At age 25, Ahmed gets exceptionally lucky: he is part of a class action lawsuit launched by the ACLU that gets him $100,000 for being wrongfully imprisoned, and against all odds his asylum claim comes through. His attorney at the ACLU gets him a job translating at a public interest law firm. His biggest worry is the fact that like many Americans his emails and telephone calls are routinely subject to warrantless spying by the NSA. Life is looking up, as it would be under Romney.

At age 27, Ahmed has surgery. The preexisting condition provision in Obamacare helps him to be able to secure insurance after that, despite changing jobs with a period of unemployment in between. But he'd actually be fine under Romney too, because after his ordeal in New York he's moved to Massachusetts.

At age 31, Ahmed has a son. Under Obama, he and his girlfriend qualify for more generous prenatal care. Under Romney, Ahmed marries the woman to take advantage of a traditional-family friendly tax credit passed under the Republicans. It feels coercive, but he thinks it has a 50/50 chance of being for the best.

At age 37, Ahmed's son is set to start school. Ahmed wants to send him to a private institution that includes aspects of Islamic faith in its curriculum, something he can't afford under Obama, but that he manages to make work under the voucher scheme Mitt Romney passed in his second term over the objection of some social conservatives, who wanted to exempt Islamic schools from the bill.

At age 42, he tries to start a small business butchering halal meat. Under President Obama, he is unable to do so: OSHA rules have been written in a way that make butchering halal meat impossible. Under Romney, he isn't able to do it because less rigorously enforced non-discrimination rules leave him vulnerable to a series of landlords who refuse to rent to an Islamic business. (There's been another terrorist attack.)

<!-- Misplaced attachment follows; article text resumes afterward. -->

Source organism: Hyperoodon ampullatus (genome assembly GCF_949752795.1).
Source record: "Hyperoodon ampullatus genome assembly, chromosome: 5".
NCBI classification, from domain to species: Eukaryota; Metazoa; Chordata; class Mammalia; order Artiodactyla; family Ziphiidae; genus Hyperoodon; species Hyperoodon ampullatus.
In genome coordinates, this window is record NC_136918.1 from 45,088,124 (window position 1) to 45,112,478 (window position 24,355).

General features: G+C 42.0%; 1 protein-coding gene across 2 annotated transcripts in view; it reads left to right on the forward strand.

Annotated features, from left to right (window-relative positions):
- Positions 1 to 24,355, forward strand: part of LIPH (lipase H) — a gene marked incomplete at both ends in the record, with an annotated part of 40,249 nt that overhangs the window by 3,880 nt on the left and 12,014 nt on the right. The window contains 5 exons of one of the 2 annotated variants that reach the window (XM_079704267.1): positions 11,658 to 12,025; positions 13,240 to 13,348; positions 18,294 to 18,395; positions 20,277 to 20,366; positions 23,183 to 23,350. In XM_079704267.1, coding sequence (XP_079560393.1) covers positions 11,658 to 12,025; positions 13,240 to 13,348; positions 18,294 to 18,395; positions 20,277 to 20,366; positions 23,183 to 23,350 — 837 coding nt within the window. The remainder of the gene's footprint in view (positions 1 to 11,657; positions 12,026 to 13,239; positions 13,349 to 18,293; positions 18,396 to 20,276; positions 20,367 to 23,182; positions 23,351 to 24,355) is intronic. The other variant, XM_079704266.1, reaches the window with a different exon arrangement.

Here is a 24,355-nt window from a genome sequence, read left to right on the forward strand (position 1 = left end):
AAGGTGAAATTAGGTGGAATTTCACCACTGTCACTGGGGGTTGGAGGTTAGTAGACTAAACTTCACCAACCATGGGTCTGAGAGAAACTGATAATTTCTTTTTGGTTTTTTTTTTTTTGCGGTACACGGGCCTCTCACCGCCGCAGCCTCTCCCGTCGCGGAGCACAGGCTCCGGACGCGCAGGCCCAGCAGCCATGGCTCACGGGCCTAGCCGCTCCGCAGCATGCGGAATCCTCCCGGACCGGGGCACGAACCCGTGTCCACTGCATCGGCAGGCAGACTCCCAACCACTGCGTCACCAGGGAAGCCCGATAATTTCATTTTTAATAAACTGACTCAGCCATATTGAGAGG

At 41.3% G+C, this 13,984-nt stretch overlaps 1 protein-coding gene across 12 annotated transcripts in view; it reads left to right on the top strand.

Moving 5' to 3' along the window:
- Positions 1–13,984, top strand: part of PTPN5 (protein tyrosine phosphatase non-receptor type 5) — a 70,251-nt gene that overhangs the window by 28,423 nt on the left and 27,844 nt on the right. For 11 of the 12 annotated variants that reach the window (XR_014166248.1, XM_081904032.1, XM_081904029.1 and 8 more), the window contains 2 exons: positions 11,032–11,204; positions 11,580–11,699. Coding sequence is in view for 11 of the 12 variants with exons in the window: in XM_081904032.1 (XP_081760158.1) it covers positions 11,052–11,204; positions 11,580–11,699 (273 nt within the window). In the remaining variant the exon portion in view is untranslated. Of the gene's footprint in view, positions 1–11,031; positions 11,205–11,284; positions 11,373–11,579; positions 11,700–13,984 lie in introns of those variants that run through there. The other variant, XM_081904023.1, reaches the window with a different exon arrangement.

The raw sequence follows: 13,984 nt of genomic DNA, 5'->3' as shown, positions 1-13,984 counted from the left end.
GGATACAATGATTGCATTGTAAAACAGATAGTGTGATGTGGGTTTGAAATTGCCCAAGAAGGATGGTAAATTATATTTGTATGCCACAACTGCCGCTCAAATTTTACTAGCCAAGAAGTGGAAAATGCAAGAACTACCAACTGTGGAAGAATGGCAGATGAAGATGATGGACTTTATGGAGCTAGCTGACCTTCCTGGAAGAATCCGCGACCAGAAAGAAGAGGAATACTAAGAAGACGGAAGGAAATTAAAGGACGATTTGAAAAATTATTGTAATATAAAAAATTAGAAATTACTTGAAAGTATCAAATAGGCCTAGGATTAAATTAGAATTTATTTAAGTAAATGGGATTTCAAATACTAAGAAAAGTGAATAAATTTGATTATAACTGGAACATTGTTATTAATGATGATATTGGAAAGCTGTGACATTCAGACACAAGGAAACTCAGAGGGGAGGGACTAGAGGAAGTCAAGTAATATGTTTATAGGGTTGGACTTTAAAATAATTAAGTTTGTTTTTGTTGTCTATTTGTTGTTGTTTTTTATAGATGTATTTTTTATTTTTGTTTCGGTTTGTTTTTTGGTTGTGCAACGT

At age 65, Ahmed finds Social Security and Medicare vastly diminished because neither Obama nor Romney addressed America's unsustainable deficits, the former expanding social welfare spending and subsidies to industry, the latter spending more on the military and tax cuts for the rich.

Ahmed voted in his last presidential election at age 67, the year before he died. Thinking of his dead father, the racial profiling faced by his son, the awful feeling of his communications being spied upon, his difficulty starting a small business, and his experience being swept up in the seemingly endless war on terror, he votes libertarian. His friend Julia, an older white woman he met at the community garden, can't understand being a member of a minority group and not voting for the Democrat.

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Conor Friedersdorf is a staff writer at The Atlantic, where he focuses on politics and national affairs. He lives in Venice, California, and is the founding editor of The Best of Journalism, a newsletter devoted to exceptional nonfiction.